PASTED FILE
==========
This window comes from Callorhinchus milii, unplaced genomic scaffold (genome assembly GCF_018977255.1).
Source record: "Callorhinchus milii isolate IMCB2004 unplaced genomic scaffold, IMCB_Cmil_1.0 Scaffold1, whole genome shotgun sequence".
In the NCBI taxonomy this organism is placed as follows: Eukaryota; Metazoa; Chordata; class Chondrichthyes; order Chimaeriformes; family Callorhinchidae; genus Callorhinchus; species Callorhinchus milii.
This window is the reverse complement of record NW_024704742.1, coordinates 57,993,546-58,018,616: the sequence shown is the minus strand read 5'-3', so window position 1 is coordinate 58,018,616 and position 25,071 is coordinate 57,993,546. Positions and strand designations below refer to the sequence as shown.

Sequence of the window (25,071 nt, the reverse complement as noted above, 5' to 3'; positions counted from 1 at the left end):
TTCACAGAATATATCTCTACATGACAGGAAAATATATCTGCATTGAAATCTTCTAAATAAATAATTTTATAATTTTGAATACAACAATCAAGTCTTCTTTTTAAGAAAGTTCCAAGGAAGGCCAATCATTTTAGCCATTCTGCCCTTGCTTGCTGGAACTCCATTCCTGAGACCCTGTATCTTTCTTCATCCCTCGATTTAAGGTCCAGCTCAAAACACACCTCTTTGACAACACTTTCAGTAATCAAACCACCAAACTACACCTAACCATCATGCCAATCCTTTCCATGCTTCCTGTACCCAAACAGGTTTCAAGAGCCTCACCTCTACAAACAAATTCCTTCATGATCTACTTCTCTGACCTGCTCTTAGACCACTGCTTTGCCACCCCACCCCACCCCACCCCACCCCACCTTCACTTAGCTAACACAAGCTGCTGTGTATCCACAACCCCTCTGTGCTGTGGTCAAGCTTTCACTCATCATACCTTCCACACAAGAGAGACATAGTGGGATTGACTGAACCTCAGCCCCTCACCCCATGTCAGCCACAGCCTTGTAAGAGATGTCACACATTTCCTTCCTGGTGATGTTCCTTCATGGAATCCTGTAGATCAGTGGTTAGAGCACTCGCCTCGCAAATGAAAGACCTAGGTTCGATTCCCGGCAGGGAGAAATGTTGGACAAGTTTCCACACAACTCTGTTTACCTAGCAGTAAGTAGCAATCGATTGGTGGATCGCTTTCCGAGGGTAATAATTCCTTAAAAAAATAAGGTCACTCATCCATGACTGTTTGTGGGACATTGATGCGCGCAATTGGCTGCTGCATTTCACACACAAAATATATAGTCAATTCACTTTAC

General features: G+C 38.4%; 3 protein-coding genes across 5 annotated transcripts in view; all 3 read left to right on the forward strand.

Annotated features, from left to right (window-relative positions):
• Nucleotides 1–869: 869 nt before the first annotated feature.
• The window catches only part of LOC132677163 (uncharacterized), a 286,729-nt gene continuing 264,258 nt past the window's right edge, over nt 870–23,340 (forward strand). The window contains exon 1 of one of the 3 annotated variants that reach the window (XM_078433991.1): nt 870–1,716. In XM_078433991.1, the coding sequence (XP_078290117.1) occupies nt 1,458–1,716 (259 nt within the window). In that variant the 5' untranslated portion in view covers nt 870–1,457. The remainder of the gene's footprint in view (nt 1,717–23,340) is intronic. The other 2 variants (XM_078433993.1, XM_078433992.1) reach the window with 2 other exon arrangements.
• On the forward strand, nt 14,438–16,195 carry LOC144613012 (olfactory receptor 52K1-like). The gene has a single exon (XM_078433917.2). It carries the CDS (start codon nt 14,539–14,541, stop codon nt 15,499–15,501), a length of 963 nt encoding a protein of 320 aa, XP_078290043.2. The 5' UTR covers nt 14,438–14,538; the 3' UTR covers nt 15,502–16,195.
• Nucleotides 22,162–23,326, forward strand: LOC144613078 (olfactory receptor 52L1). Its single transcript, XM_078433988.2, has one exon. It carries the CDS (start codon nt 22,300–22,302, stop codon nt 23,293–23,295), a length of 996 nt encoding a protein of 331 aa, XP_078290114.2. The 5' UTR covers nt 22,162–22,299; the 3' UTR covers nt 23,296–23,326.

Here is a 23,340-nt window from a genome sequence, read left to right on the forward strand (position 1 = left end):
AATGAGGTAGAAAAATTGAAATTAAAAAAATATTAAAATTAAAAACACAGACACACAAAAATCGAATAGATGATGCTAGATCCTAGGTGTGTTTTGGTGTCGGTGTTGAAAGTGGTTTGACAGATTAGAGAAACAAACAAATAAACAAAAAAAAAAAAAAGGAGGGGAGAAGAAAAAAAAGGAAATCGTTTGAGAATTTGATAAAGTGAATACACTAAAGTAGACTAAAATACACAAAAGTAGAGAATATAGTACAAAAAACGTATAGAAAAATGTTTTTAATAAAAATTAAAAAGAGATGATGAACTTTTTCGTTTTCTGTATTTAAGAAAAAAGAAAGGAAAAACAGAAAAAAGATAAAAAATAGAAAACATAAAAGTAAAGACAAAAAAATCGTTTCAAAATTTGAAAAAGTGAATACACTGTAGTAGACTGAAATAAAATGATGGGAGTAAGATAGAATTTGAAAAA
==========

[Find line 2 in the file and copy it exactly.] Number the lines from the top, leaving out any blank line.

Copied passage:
Source record: "Callorhinchus milii isolate IMCB2004 unplaced genomic scaffold, IMCB_Cmil_1.0 Scaffold1, whole genome shotgun sequence".